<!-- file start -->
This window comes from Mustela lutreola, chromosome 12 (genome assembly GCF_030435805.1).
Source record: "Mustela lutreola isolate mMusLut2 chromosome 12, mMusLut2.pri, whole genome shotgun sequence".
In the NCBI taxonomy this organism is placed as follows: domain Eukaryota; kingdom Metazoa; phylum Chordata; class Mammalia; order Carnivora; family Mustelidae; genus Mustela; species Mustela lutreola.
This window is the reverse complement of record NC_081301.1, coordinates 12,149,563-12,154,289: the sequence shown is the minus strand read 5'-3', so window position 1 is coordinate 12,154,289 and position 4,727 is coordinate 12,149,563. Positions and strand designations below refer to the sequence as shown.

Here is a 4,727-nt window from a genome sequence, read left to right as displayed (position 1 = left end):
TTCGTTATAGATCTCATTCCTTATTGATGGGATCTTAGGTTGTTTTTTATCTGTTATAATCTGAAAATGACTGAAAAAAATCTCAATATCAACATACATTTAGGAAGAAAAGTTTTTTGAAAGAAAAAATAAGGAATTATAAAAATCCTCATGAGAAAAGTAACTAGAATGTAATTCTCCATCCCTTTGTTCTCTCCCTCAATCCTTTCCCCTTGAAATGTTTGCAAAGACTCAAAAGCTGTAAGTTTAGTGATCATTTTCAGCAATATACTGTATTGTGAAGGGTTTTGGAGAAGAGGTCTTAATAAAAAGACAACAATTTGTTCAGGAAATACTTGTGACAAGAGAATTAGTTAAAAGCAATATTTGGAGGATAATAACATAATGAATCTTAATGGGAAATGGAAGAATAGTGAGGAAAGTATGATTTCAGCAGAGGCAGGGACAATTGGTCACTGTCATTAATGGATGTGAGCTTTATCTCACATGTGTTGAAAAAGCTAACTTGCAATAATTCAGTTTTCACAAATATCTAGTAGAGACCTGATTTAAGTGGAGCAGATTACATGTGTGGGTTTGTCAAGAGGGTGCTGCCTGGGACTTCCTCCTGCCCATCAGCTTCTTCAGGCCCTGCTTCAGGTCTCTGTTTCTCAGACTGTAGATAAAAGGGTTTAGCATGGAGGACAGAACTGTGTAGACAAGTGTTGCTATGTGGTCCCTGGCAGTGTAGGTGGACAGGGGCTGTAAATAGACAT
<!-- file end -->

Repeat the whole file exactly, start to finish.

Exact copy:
This window comes from Mustela lutreola, chromosome 12 (genome assembly GCF_030435805.1).
Source record: "Mustela lutreola isolate mMusLut2 chromosome 12, mMusLut2.pri, whole genome shotgun sequence".
In the NCBI taxonomy this organism is placed as follows: domain Eukaryota; kingdom Metazoa; phylum Chordata; class Mammalia; order Carnivora; family Mustelidae; genus Mustela; species Mustela lutreola.
This window is the reverse complement of record NC_081301.1, coordinates 12,149,563-12,154,289: the sequence shown is the minus strand read 5'-3', so window position 1 is coordinate 12,154,289 and position 4,727 is coordinate 12,149,563. Positions and strand designations below refer to the sequence as shown.

Here is a 4,727-nt window from a genome sequence, read left to right as displayed (position 1 = left end):
TTCGTTATAGATCTCATTCCTTATTGATGGGATCTTAGGTTGTTTTTTATCTGTTATAATCTGAAAATGACTGAAAAAAATCTCAATATCAACATACATTTAGGAAGAAAAGTTTTTTGAAAGAAAAAATAAGGAATTATAAAAATCCTCATGAGAAAAGTAACTAGAATGTAATTCTCCATCCCTTTGTTCTCTCCCTCAATCCTTTCCCCTTGAAATGTTTGCAAAGACTCAAAAGCTGTAAGTTTAGTGATCATTTTCAGCAATATACTGTATTGTGAAGGGTTTTGGAGAAGAGGTCTTAATAAAAAGACAACAATTTGTTCAGGAAATACTTGTGACAAGAGAATTAGTTAAAAGCAATATTTGGAGGATAATAACATAATGAATCTTAATGGGAAATGGAAGAATAGTGAGGAAAGTATGATTTCAGCAGAGGCAGGGACAATTGGTCACTGTCATTAATGGATGTGAGCTTTATCTCACATGTGTTGAAAAAGCTAACTTGCAATAATTCAGTTTTCACAAATATCTAGTAGAGACCTGATTTAAGTGGAGCAGATTACATGTGTGGGTTTGTCAAGAGGGTGCTGCCTGGGACTTCCTCCTGCCCATCAGCTTCTTCAGGCCCTGCTTCAGGTCTCTGTTTCTCAGACTGTAGATAAAAGGGTTTAGCATGGAGGACAGAACTGTGTAGACAAGTGTTGCTATGTGGTCCCTGGCAGTGTAGGTGGACAGGGGCTGTAAATAGACAT